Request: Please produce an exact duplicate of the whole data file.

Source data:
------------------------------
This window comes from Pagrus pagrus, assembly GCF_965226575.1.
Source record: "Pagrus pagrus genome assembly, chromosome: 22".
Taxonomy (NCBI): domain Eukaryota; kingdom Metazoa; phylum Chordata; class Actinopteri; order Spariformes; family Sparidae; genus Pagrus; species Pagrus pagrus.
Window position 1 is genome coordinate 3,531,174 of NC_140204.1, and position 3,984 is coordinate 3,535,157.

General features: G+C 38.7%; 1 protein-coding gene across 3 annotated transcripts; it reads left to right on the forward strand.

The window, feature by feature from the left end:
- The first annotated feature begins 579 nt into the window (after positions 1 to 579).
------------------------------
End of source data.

This window comes from Pagrus pagrus, assembly GCF_965226575.1.
Source record: "Pagrus pagrus genome assembly, chromosome: 22".
Taxonomy (NCBI): domain Eukaryota; kingdom Metazoa; phylum Chordata; class Actinopteri; order Spariformes; family Sparidae; genus Pagrus; species Pagrus pagrus.
Window position 1 is genome coordinate 3,531,174 of NC_140204.1, and position 3,984 is coordinate 3,535,157.

General features: G+C 38.7%; 1 protein-coding gene across 3 annotated transcripts; it reads left to right on the forward strand.

The window, feature by feature from the left end:
- The first annotated feature begins 579 nt into the window (after positions 1 to 579).